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BMC Health Serv Res. 2015 Jun 21;15:242. doi: 10.1186/s12913-015-0911-3.

Integrating mental health into primary care in Nigeria: report of a demonstration project using the mental health gap action programme intervention guide.

Author information

WHO Collaborating Centre for Research and Training in Mental Health and Neuroscience, Department of Psychiatry, University of Ibadan, Ibadan, Nigeria.
Department of Psychiatry, University of Ibadan, Nigeria, Ibadan, Nigeria.
World Health Organization, Nigeria Country Office, Osogbo, Nigeria.
Nigeria Country Office, World Health Organization, Abuja, Nigeria.
Department of Mental Health and Substance Abuse, World Health Organization, Geneva, Switzerland.
Department of Psychiatry, Ladoke Akintola University of Technology, Ogbomoso, Nigeria.



The World Mental Health Surveys conducted by the World Health Organization (WHO) have shown that huge treatment gaps for severe mental disorders exist in both developed and developing countries. This gap is greatest in low and middle income countries (LMICs). Efforts to scale up mental health services in LMICs have to contend with the paucity of mental health professionals and health facilities providing specialist services for mental, neurological and substance use (MNS) disorders. A pragmatic solution is to improve access to care through the facilities that exist closest to the community, via a task-shifting strategy. This study describes a pilot implementation program to integrate mental health services into primary health care in Nigeria.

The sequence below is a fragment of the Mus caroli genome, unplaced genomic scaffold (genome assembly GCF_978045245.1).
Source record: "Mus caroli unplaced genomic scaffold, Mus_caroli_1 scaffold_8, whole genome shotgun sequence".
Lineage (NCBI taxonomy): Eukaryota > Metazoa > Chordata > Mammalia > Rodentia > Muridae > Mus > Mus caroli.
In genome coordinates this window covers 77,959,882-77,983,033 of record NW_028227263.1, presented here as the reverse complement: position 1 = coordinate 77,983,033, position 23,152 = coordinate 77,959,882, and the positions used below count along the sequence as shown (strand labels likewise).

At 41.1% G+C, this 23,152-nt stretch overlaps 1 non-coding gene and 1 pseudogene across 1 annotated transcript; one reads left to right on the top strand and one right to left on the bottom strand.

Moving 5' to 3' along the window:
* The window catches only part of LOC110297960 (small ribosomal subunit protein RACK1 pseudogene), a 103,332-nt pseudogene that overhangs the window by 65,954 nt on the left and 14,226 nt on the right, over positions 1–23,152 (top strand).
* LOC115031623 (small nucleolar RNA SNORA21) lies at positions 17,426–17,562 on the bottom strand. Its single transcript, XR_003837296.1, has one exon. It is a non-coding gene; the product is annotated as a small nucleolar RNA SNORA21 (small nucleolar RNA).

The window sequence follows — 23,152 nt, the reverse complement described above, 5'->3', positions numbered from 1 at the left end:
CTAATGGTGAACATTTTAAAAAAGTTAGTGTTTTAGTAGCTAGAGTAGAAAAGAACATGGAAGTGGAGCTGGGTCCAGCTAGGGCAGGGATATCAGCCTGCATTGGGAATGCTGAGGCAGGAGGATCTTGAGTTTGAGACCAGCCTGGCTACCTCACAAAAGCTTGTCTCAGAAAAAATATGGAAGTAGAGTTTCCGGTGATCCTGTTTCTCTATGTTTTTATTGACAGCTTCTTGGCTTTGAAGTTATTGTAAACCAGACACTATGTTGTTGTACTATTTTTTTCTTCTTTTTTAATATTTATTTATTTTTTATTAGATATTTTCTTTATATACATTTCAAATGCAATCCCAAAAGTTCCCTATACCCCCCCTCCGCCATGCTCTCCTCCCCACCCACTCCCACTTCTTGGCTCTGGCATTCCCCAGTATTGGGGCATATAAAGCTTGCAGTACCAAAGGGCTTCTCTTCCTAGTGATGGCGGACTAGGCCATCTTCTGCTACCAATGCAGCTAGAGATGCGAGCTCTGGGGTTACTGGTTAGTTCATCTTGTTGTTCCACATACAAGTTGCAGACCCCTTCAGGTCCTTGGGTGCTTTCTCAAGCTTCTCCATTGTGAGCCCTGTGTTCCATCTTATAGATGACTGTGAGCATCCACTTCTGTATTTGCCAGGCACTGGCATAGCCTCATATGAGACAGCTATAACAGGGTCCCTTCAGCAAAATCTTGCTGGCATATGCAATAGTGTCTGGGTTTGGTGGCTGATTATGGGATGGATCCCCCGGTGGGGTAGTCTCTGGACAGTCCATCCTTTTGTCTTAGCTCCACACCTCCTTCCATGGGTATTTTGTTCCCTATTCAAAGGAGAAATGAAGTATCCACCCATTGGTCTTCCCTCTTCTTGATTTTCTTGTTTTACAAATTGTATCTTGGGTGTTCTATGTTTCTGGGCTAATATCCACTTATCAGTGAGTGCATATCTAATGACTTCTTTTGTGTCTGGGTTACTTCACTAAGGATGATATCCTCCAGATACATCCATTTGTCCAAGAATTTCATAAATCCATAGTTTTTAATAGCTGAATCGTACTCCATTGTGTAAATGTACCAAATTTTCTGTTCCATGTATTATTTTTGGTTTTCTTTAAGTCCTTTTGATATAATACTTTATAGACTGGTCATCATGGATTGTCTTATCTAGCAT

The program was implemented over 18 months in 8 selected local government areas (LGAs) in Osun state of Nigeria, using the WHO Mental Health Gap Action Programme Intervention Guide (mhGAP-IG), which had been contextualized for the local setting. A well supervised cascade training model was utilized, with Master Trainers providing training for the Facilitators, who in turn conducted several rounds of training for front-line primary health care workers. The first set of trainings by the Facilitators was supervised and mentored by the Master Trainers and refresher trainings were provided after 9 months.


A total of 198 primary care workers, from 68 primary care clinics, drawn from 8 LGAs with a combined population of 966,714 were trained in the detection and management of four MNS conditions: moderate to severe major depression, psychosis, epilepsy, and alcohol use disorders, using the mhGAP-IG. Following training, there was a marked improvement in the knowledge and skills of the health workers and there was also a significant increase in the numbers of persons identified and treated for MNS disorders, and in the number of referrals. Even though substantial retention of gained knowledge was observed nine months after the initial training, some level of decay had occurred supporting the need for a refresher training.


It is feasible to scale up mental health services in primary care settings in Nigeria, using the mhGAP-IG and a well-supervised cascade-training model. This format of training is pragmatic, cost-effective and holds promise, especially in settings where there are few specialists.

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